We mentioned there were two ways to categorize cooling technologies, but there’s actually a third — phase change material (PCM). This substance can change — hence the name — from liquid to solid state depending on the temperature. It works to either absorb or release heat. In a mattress or textiles, PCM can regulate heat. For example, the Eli & Elm Whitney Collection bedding is said to provide a cycle of cooling and warming throughout the night, so the sleeper is never too hot or too cold. It works courtesy of small PCM capsules in the fibers of the fabric.
Which One Is Coolest?
Any of the cooling technologies above will deliver what they are meant to. A textile using temperature abatement will feel cooler to the touch, and if you wrap up in a cooling blanket, the cooler temperature is obvious.
With temperature balance, your body will be cooling, it’s just more passive, Ross says. Temperature balance cools for a longer time as it continues to wick moisture away. One fabric feels cool, he says, while the other one works in the background to lower your temperature.
And PCM works in a cycle, so it not only cools, but also attempts to regulate body temperature.
Where are these cooling technologies used? In apparel, almost all cooling technology is dynamic wicking, partly because the PE yarns are not as comfortable against the skin and are more difficult to work with. But Ross says there might be more of the temperature abatement option showing up in clothing in the future as technologists get better at working with it.
But when it comes to home textiles, all types of cooling products are available. For example, the Tranquility brand has both temperature-balancing and cool-to-the-touch weighted blankets. Mattresses and pillows also offer various versions of cooling. Although the marketing terms may change, the mattress will either have a wicking type of fabric, use PE yarn that is cool to the touch or include some type of PCM.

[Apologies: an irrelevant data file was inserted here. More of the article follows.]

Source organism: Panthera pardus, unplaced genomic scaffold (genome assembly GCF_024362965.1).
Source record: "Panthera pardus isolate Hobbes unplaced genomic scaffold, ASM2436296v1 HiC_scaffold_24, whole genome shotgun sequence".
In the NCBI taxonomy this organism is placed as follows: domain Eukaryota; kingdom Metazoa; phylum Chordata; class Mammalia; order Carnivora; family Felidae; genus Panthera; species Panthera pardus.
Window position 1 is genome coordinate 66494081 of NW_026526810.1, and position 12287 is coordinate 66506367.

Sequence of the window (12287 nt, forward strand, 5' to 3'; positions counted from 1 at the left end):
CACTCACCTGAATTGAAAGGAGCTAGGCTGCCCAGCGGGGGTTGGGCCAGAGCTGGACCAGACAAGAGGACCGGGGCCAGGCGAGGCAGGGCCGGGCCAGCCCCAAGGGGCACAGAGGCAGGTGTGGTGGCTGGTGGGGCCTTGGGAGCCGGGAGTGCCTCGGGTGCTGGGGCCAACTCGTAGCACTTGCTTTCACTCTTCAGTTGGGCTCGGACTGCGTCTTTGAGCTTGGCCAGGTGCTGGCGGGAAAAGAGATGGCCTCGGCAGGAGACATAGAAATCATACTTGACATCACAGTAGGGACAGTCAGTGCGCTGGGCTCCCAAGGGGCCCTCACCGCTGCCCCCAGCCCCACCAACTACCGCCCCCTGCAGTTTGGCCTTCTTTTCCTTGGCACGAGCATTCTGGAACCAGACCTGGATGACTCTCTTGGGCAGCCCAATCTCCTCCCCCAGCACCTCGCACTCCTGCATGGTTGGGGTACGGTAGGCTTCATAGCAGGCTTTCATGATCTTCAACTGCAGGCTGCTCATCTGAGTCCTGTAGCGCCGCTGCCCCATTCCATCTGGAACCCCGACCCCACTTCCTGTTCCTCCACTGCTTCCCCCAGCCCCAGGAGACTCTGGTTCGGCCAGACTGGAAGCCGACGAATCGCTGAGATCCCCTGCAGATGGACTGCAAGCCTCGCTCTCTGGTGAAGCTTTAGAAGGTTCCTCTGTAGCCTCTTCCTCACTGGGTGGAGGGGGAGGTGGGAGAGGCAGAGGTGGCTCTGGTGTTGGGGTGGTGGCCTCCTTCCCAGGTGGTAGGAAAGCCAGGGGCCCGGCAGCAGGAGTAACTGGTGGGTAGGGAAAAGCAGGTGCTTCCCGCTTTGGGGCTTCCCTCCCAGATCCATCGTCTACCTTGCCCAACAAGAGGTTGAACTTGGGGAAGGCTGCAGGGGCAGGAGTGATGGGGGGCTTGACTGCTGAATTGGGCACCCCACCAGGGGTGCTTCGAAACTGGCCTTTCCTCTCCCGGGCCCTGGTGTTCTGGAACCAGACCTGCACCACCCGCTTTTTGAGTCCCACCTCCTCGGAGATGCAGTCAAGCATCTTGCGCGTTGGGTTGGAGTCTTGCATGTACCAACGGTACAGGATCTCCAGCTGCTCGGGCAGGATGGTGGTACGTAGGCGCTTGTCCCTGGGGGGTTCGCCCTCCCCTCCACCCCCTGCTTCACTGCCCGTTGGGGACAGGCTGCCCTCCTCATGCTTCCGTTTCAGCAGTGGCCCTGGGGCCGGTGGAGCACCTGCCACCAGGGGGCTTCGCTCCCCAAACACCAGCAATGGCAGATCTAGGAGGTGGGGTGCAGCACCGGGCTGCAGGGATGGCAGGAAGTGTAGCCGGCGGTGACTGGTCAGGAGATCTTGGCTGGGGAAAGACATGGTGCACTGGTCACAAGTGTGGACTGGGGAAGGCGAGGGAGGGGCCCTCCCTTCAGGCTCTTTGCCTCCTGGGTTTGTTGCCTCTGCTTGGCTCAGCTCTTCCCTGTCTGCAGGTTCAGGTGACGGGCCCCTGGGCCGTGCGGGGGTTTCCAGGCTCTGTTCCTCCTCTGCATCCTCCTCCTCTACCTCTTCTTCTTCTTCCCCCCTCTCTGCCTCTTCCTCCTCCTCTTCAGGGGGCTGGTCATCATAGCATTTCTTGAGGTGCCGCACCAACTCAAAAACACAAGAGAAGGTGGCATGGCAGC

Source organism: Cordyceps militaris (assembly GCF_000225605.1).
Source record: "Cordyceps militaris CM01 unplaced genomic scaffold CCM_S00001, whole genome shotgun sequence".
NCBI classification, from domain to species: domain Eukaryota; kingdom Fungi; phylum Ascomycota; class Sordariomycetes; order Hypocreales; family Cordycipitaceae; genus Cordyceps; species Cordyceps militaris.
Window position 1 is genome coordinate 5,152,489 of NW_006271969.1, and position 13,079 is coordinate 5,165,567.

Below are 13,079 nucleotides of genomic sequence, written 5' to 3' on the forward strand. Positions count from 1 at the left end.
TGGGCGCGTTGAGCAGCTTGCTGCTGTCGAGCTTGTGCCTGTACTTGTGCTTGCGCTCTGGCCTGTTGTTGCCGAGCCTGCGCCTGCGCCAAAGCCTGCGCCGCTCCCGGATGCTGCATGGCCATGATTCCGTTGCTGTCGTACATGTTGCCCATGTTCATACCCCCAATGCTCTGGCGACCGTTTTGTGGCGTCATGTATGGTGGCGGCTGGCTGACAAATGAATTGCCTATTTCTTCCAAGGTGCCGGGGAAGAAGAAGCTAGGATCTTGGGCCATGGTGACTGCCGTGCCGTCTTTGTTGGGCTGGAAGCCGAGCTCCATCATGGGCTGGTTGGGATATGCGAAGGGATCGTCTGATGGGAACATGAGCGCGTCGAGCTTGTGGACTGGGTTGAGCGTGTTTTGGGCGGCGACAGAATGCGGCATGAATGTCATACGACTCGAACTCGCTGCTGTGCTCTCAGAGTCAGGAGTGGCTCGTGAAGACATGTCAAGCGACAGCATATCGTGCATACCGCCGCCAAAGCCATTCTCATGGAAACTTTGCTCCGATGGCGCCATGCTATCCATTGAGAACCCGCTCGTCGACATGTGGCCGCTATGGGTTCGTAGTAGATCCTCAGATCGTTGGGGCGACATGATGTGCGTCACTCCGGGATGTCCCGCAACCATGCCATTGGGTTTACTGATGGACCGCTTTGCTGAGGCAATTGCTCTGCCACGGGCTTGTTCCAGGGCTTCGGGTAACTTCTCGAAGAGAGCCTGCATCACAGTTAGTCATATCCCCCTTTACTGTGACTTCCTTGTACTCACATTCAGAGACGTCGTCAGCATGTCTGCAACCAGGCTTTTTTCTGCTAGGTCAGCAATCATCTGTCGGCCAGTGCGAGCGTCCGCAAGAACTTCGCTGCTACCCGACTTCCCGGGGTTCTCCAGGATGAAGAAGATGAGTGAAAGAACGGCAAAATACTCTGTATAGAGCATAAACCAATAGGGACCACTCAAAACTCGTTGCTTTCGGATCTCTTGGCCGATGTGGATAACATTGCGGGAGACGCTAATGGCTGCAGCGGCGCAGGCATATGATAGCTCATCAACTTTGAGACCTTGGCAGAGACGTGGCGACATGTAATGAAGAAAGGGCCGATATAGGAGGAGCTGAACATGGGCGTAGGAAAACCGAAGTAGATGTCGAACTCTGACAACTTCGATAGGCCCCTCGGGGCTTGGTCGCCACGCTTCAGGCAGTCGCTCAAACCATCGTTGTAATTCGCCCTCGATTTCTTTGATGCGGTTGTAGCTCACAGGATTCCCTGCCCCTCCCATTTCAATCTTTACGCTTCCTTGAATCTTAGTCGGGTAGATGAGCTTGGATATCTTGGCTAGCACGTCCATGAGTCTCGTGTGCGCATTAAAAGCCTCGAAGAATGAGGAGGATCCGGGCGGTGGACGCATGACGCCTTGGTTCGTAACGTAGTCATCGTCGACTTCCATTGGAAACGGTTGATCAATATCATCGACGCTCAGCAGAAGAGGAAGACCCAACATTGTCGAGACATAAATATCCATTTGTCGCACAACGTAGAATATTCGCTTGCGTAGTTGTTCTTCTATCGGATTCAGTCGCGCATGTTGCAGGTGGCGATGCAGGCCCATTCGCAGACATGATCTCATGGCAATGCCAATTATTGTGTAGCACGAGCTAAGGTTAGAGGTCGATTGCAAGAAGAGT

So, Do These Really Work?
Are these products enough to keep you cool while you’re working out or sleeping through the night? In theory, they should all work. But one factor that can affect how cool you feel is how many barriers are between you and the cooling textile.
For example, if you have a cooling mattress, but on top of it are several layers of non-cooling fabrics, you may not reap the benefits. Another thing to consider is that there are two sides to your body — the side on the mattress and the one that faces up. Maybe the mattress is cool, but the blanket on top of you is not. That would also affect your overall coolness.
The microclimate includes what we lie on as well as what is on top of us, Ross says. A top sheet might create a microclimate of heat your body radiates and trap it, but a cool blanket affects the top surface, helping cool you down. The same idea goes for wicking clothes when you work out.
The good news is cooling fabrics keep working while you’re using them because they’re designed to perform when your body adds a source of heat or humidity.
“It doesn’t dissipate or go away,” says Ross about temperature abatement technology. “It’s activated by your body.”
Similarly, wicking technology is dormant until you apply heat, and then it starts transferring. It’s all a bit like the question about a tree falling in a forest: The technologies only do their cooling when someone’s body heat is there to notice.